Sunday, 4 March 2012

Fruit Bread :)

the recipe is actually for raisin bread but i turned it into fruit bread with a bag of mixed dried fruit because it was all we had, but i think it tastes extra nice with all the variety - my brother even said it tastes like english pannetone, high praise indeed! the recipe comes from Hugh's River Cottage Family Cookbook, which i was given when i was a wee girl and have loved ever since!

when looking at this delightful photo of ingredients, use your imagination and pretend there's a jar of fast action yeast on the right hand side, silly me forgot to get it out for the photo (must be old age :P )
i like to this this bread is much richer and dessert-ier with the inclusion of the milk and the egg, it sort of enriches it.

i used some of my dad's homemade marmalade :) he makes about 10 or so jars every year, from scratch, gives a couple away and eats the rest throughout the year - he's the only one in the family who will eat it on toast, so he eats A LOT of marmalade! when i make this again i think i'll make the effort and try to cut up the orange rind segments because i think it would be nicer to have them scattered throughout the loaf rather than whacking great chunks of rind here and there.

kneading dough is very soothing, it allows you to keep your hands busy whilst leaving your mind to mull over lots of different things - plus it makes you feel less guilty when you eat the finished product, think of all that exercise you've just done! make a loaf of some sort every week and you'll have guns of steel :D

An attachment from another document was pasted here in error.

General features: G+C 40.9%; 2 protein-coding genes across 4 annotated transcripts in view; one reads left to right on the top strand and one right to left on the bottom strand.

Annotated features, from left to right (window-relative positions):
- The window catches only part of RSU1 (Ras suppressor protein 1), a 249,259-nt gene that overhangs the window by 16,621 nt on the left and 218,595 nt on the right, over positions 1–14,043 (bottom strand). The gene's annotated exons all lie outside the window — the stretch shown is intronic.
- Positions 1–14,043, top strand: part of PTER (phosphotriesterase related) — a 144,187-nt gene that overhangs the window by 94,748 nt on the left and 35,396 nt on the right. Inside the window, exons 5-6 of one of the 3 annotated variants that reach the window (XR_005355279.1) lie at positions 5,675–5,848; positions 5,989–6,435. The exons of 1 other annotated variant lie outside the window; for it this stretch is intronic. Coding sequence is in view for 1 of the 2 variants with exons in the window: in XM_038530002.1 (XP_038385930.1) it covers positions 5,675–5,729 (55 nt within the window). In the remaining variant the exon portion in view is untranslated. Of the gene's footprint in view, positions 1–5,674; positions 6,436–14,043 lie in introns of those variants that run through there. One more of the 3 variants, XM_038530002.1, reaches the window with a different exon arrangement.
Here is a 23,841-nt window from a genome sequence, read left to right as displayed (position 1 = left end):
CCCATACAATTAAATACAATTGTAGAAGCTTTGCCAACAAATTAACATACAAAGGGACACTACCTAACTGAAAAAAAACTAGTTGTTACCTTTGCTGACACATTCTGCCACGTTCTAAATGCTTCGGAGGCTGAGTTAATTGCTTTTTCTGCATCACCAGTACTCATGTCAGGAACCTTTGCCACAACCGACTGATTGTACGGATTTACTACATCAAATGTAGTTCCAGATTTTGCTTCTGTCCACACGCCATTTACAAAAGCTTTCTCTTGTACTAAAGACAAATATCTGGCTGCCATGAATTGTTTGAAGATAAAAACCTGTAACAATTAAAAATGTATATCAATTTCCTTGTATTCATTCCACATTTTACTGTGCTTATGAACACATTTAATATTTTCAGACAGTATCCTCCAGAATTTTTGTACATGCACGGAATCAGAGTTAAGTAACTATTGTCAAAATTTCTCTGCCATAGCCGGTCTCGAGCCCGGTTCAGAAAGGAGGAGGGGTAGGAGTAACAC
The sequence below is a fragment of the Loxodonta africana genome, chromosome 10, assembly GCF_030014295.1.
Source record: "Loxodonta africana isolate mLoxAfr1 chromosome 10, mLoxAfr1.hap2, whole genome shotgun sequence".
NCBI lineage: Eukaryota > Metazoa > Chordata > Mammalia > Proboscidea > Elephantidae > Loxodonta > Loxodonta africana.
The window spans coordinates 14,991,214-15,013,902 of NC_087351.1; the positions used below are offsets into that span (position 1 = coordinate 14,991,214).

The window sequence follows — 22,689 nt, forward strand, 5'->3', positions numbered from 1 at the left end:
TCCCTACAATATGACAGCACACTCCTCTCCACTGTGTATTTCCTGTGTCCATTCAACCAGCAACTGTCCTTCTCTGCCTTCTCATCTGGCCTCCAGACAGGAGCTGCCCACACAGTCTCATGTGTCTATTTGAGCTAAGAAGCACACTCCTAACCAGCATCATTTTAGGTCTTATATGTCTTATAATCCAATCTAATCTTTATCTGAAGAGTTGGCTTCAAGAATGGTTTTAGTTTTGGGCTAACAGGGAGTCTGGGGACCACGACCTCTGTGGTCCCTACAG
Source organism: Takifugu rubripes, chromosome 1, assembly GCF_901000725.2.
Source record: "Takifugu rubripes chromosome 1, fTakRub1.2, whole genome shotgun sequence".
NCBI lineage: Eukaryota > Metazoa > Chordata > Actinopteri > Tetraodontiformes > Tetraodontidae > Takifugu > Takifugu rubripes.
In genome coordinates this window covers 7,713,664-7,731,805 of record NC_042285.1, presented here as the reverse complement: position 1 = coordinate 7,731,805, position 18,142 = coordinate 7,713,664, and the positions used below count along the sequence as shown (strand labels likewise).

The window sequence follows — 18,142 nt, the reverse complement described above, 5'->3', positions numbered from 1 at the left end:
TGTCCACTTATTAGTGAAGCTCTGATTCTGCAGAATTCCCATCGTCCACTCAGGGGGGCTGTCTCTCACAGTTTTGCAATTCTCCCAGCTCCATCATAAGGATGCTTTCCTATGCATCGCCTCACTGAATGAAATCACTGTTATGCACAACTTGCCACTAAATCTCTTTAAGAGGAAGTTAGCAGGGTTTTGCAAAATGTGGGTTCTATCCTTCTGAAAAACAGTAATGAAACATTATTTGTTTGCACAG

leaving dough to rise is one of my least favourite activities when baking - i always mean to get some homework done, or to start drafting the blogpost, but my mind is always drifting back to the dough in the other room, whether its doubled in size yet, or if i put enough yeast in, so i'm never as productive as i'd like to be :)
the finished loaf will be slightly browner than you might be expecting on the top, but to be honest, you start off at such a high temperature, its not unusual, plus, after you coat it in that gloriously sticky, shiny glaze which is just a simple sugar syrup, you won't even notice it! don't worry if it cracks either, it tastes exactly the same either way.

500g Strong White Bread Flour
2 tsp Salt
2 tsp Fast Action Yeast
150g Raisins or Mixed Dried Fruit
125ml Milk
125ml Warm Water
1 Egg
2 tbsp Orange Marmalade
1 tbsp Sugar
2 tbsp Water

Put the flour, yeast, salt and fruit in a large bowl.
Mix the water, milk and egg in a jug, pour into the flour mixture and add the marmalade.
Stir with a spoon until its too difficult to stir, and tip out onto a floured surface.
Knead for 10-15 minutes, adding more flour if its really sticky, until its smooth and elastic, and bounces back when you poke a finger into it.
Leave the dough to double in size covered for 2 hours in a warm, dry place.
Punch the air out of the dough and knead lightly for a couple of seconds.
Shape into a tight sausage shape, and place in a greased loaf tin.
Leave to rise again for 20-25 minutes.
Place in a preheated oven at 220 degrees for 15 minutes, then turn down to 190 degrees for 15-25 minutes.
Take out when smelling lovely and giving a hollow sound when you tap it on the bottom.
Dissolve the sugar in the water over a gentle heat, and then bubble away for a minute or two.
Brush over the warm loaf.

Enjoy slightly warm and sticky with salted butter and a hot cup of your favourite tea! yumsss

Sarahhh xxx

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